The boogie man is coming!!!

The boogie man is not only coming, i’d say he’s arrived.

One of the things that i’ve been watching over the last 18 months is the slow creep of Microsoft into the traditional telco space. Its been an interesting exercise in patient slow build up.

Small things have shown up in various places, LCS for one, the advent of P2P calling in MSN messenger. But just lately the covert has become, well overt. 

Here are two bits of the puzzle coming together (IMHO). Firstly, the Innovative Communications Alliance. Not exactly new, but a great play by MS (and Nortel for that matter). Why, well MS controls the global desktop. Now i know a bunch of people will argue the whys and what fors about that and even that the open source movement is getting in there, but its an indisputable fact, they do own it.  This is important because the true vision of IP Tel is unified communications. One communications platform that i can subscribe to however i like but MAINLY through the place that i work, that being my desktop (and how owns the desktop??) The Nortel bit is a side play for MS, they needed the PBX bridge to make this convergence real. Nortel was the clear choice for them due to them being late, having their market share eaten alive and basically needing MS as much as MS needed them. Incidentally the roadmap of stuff in the ICA is much more healthy than anything i’ve seen from Cisco. That is logical when you think about it though, ICA has bundled the desktop with IP Tel. Whereas Cisco is just doing IP Tel.

But wait, today i’ve been sent this link about the MS response point. Which is in fact a small business PBX. I’m stating the obvious when i say i think it’s a rebadged PBX but it’s an interesting play. Imagine if in the same box that you got you PBX it was pre-configured to work with outlook, OCS and MS CRM. Wow cool we package.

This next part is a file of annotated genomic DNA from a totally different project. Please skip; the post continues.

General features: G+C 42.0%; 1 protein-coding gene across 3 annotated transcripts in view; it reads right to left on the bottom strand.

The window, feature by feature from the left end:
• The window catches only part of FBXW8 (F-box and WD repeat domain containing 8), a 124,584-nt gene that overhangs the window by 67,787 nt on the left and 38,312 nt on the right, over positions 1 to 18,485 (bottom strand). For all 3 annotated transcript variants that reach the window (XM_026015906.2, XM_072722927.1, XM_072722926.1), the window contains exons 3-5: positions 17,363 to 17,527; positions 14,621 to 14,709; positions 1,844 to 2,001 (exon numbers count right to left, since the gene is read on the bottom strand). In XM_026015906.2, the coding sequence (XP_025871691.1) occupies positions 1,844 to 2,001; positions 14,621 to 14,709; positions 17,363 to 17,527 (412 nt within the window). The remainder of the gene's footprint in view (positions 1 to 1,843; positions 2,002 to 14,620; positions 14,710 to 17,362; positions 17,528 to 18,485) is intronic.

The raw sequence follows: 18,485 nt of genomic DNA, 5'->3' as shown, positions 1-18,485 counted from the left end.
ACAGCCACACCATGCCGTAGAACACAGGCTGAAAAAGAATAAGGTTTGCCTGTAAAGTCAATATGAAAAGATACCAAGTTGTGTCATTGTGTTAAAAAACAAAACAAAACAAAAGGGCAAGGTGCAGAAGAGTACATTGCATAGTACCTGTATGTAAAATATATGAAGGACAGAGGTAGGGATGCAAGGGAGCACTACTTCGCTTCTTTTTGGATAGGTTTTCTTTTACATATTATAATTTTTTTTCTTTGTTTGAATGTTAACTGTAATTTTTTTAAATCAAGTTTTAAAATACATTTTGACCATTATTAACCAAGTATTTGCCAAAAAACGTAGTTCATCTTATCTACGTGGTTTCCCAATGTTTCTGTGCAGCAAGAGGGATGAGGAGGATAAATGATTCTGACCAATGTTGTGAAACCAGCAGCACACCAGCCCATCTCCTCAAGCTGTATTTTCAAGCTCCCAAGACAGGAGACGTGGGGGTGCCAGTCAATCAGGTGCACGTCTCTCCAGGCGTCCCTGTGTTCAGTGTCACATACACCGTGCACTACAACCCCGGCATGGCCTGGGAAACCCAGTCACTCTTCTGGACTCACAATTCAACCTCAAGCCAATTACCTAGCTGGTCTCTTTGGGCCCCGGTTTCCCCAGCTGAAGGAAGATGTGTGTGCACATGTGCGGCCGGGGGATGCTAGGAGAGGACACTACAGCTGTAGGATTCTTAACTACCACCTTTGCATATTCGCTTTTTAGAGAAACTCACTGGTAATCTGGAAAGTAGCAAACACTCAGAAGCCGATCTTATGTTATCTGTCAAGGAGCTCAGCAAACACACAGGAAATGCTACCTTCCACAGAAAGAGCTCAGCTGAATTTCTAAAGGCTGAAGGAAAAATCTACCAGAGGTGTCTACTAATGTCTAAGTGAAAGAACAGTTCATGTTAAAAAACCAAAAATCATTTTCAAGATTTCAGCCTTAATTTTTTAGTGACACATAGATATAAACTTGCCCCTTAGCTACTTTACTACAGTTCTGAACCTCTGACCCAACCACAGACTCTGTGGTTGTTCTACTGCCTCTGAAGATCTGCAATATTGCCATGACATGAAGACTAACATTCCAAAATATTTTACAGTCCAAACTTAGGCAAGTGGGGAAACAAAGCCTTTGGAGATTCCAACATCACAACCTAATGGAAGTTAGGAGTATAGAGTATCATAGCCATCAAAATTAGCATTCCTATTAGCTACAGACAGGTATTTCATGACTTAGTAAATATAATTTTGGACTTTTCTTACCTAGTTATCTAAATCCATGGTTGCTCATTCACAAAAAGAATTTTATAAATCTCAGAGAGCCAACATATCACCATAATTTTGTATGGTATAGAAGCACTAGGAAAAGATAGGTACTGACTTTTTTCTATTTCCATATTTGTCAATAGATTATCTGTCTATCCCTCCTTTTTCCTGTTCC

Another play, another market segment.

The third bit of this jigsaw was this article i saw in ZDnet. More MS compliant SIP devices. Yip, desktop, devices and PBX.  Nice. That kinda relegates telco’s to providing dumb pipes, something that they just hate. But given the extent of this play, the desktop incumbency that MS has and the shear marketing clout they can bring, i’d say the boogie man has arrived…

Skype for

I saw this article today about Skype for being launched. To me this is incredibly important move. It gives Skype access to the enterprise customer base. Now i know some of you will scoff at that but an enterprise is defined by the user itself, not IDC or some such agency. So you may only be a 3 man out fit but you finally have a seamlessly coupled IP Comms tool and CRM. It also allows the power of CRM and presence into and IP Tel tool to be unleashed (that is to deliver real business benefits).